The White House is setting a high bar for growth, even as one indicator shows a U.S. economy on edge.
The Trump administration will project that United States economic growth will rise to 3% by 2021 when it unveils its full budget proposal next week, a senior official told the Wall Street Journal. The figure is well above what Congressional budget experts and most mainstream economists believe is realistic. It also arrives at a time when economic uncertainty is higher than it's been in years.
President Trump and his team have long insisted that through tax cuts and deregulation they can get the economy buzzing. Trump on the campaign trail often cited 3.5%, even 4% growth, though since taking office the administration has focused its rhetoric on 3%.
"I believe that a goal of 3% GDP, or higher economic growth, is achievable if we make historic reforms to both taxes and regulation," Treasury Secretary Steven Mnuchin said in a Senate Banking Committee hearing on Thursday.
The figure is well above the 1.9% forecast under current policy by the Congressional Budget Office. It also exceeds what economists say is realistic.
"I know of no independent economist who thinks that is possible," Steven Rattner, the chairman of Willett Advisors LLC who steered the Obama administration through the auto crisis, said in a hearing on tax reform before the House Ways and Means Committee Thursday.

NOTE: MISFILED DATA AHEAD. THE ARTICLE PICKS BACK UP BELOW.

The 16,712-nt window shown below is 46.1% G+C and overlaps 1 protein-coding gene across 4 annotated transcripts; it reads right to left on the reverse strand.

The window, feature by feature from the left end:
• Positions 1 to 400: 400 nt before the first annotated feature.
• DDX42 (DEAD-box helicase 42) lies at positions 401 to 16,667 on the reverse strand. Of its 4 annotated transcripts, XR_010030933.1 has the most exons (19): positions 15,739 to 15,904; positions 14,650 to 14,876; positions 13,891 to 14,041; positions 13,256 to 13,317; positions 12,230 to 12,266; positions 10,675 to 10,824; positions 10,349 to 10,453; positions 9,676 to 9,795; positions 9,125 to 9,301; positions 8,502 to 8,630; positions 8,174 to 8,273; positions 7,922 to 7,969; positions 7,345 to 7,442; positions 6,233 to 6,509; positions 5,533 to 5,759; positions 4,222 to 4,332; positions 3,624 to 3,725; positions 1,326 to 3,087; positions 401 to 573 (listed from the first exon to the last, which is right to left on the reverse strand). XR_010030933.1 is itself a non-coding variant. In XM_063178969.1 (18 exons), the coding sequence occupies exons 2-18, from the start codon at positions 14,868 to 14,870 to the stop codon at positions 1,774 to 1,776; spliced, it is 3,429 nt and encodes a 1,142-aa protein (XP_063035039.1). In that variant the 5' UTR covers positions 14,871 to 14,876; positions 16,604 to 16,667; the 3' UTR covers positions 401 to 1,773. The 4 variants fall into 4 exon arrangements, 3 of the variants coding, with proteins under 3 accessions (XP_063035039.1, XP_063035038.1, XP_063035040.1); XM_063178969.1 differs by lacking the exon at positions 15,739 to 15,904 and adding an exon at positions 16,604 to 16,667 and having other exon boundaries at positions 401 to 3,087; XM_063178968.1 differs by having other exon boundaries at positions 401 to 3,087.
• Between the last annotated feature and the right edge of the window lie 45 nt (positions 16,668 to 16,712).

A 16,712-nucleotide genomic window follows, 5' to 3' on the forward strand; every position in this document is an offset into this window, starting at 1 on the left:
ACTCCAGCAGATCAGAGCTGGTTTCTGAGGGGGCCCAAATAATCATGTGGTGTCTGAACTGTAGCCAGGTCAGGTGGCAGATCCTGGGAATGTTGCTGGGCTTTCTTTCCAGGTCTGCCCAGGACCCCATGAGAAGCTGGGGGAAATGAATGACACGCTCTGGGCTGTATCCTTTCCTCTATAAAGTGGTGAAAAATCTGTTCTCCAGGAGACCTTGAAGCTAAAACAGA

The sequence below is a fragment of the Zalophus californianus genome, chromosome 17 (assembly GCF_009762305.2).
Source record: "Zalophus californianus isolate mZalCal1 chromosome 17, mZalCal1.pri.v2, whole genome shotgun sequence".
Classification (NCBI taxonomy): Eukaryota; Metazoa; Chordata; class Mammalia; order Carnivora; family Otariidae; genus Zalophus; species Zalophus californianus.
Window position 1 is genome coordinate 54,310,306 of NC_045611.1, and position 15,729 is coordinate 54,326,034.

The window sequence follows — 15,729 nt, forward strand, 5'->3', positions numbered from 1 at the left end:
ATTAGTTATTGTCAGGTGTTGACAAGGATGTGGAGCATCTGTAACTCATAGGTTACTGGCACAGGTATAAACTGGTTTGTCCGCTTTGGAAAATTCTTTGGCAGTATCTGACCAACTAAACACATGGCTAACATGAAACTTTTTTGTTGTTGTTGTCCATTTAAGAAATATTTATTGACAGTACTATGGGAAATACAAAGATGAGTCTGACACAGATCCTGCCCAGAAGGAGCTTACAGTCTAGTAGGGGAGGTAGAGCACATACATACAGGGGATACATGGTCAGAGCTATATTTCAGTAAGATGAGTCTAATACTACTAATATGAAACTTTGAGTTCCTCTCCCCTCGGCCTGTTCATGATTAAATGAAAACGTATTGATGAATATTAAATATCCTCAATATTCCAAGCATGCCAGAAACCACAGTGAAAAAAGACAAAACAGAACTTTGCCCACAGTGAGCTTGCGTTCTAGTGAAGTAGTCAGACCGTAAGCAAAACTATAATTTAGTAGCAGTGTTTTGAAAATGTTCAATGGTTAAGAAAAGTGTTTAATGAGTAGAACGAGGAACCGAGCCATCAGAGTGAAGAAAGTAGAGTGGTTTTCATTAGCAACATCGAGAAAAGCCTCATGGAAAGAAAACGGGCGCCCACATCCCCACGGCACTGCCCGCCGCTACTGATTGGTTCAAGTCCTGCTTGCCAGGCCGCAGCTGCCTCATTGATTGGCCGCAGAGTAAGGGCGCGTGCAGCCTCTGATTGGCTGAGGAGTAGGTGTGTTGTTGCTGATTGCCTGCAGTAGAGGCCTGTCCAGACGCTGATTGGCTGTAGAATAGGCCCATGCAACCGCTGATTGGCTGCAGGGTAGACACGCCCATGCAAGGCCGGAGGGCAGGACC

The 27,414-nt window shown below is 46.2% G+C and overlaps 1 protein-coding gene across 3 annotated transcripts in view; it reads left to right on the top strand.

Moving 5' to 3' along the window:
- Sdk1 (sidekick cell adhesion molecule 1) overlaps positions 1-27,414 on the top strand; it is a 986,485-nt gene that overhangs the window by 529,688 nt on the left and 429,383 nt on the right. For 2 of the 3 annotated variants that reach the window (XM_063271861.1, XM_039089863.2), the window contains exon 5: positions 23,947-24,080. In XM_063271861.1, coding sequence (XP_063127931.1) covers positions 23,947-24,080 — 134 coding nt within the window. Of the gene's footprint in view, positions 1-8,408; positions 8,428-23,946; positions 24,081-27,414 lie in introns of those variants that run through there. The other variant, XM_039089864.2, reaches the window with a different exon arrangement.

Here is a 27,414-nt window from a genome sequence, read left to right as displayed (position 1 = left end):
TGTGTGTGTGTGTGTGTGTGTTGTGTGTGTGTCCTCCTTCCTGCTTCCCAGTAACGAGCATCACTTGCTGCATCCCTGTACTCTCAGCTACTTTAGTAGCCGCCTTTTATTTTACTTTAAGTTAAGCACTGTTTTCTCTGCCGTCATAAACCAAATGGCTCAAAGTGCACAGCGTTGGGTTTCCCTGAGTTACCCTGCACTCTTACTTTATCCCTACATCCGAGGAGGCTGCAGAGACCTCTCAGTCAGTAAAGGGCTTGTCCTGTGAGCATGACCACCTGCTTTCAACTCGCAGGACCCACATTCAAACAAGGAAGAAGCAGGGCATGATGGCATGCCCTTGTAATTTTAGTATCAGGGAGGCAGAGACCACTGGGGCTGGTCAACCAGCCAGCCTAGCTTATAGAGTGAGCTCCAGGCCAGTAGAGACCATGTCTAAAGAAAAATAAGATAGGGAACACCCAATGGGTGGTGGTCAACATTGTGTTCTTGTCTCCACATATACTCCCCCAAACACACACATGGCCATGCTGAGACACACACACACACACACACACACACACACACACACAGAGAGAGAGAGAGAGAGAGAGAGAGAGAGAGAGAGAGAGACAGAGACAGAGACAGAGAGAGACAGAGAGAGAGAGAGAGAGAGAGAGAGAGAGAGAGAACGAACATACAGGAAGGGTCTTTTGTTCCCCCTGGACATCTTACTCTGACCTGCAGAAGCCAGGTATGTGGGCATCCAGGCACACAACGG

"The only way to go from 2% from 3% is a combination of deficit-neutral tax cuts, more infrastructure spending, and most importantly of all, more immigration," Moody's Analytics economist Mark Zandi said in a recent interview with TheStreet. "His policy mix isn't the right one to get to sustained higher growth, although it might juice things up temporarily."
The U.S. hasn't seen annualized GDP growth of more than 3% since 2004, and it hasn't surpassed 4% since 2000, according to the U.S. Bureau of Economic Analysis.
Even Commerce Secretary Wilbur Ross has acknowledged Trump's growth plans are aggressive, telling Reuters in an interview last week that the White House GDP target is "certainly not achievable this year."
A parallel narrative to Trump's economic growth promise is the rise of economic uncertainty, which according to one measure is at near-historic levels.
Unease about the state of the U.S. economy is currently at higher levels than during the 1987 stock market crash and the 2008 financial crisis, according to the Economic Policy Uncertainty Index, cited by CNBC. Devised by economists from Stanford, the University of Chicago and Northwestern, the index uses factors such as newspaper headlines, economic forecasts and tax laws to gauge uncertainty. It has accurately indicated moments of major economic turmoil over the past 30 years.
The index spiked after Trump's election and has come back down since, though it remains significantly above its long-term average. The only time it has been higher than election levels over the past three decades was after the September 11 terrorist attack and the battle over the fiscal cliff in 2011.
While jumps in the index have not necessarily precipitated recessions, increases in policy uncertainty "foreshadow declines in investment, output, and employment in the United States," the index creators wrote in a 2016 paper.
Editors' pick: Originally published May 19.